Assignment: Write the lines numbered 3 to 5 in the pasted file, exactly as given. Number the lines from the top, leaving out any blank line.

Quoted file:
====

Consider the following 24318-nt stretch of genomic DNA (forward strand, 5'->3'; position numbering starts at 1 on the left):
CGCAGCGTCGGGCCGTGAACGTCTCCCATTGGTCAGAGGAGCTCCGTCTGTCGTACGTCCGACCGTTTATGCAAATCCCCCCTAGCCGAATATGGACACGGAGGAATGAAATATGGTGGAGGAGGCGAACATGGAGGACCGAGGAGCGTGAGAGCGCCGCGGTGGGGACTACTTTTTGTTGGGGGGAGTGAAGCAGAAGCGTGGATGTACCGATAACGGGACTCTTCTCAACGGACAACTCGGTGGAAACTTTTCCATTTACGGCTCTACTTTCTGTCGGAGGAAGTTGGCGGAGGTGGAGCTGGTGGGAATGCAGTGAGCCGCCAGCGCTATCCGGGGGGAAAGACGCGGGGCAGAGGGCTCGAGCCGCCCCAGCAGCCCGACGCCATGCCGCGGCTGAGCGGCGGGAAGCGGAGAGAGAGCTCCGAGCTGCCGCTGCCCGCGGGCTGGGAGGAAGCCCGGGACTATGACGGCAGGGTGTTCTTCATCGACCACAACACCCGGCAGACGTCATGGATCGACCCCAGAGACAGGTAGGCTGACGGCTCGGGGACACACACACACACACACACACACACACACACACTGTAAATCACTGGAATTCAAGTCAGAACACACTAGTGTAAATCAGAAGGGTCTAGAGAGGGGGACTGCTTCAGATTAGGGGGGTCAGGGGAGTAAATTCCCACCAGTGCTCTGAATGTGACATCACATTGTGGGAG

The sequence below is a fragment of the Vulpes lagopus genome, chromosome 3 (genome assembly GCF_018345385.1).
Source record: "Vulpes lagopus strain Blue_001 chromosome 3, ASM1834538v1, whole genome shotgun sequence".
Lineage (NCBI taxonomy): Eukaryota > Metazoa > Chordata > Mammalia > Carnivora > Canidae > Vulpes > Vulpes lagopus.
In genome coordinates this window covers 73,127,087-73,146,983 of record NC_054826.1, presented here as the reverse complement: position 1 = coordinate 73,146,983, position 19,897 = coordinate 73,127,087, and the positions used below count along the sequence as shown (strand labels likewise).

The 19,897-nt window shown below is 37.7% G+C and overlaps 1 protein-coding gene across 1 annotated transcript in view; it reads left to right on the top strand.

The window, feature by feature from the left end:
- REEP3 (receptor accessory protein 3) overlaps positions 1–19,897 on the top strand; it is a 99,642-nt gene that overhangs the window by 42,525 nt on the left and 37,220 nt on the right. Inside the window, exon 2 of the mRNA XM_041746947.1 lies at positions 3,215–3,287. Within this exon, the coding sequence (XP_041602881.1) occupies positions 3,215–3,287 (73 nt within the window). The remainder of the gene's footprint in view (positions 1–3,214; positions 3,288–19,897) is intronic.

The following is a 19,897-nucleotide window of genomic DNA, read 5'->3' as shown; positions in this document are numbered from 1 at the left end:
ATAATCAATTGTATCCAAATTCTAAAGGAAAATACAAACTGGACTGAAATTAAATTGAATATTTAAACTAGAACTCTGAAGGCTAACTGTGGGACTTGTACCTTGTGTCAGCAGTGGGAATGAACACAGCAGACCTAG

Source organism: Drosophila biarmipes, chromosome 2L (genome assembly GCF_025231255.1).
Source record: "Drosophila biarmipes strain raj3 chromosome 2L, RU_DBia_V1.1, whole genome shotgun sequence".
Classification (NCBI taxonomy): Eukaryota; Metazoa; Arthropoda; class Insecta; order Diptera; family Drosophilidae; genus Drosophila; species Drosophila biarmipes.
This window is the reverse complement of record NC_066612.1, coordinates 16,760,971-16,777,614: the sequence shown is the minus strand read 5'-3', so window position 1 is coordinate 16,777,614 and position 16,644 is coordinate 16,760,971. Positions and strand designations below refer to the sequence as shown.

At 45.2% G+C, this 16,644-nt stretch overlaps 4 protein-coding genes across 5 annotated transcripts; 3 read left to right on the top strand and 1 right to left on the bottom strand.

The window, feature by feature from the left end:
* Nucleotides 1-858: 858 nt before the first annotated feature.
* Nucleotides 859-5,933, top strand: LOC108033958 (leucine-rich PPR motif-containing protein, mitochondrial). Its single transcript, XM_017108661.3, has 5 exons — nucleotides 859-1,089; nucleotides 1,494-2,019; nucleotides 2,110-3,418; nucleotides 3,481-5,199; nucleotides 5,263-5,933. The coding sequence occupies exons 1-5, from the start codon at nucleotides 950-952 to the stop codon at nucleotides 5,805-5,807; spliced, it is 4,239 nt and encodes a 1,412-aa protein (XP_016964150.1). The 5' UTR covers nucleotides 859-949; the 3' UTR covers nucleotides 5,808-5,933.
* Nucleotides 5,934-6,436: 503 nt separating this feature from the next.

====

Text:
The sequence below is a fragment of the Vulpes lagopus genome, chromosome 3 (genome assembly GCF_018345385.1).
Source record: "Vulpes lagopus strain Blue_001 chromosome 3, ASM1834538v1, whole genome shotgun sequence".
Lineage (NCBI taxonomy): Eukaryota > Metazoa > Chordata > Mammalia > Carnivora > Canidae > Vulpes > Vulpes lagopus.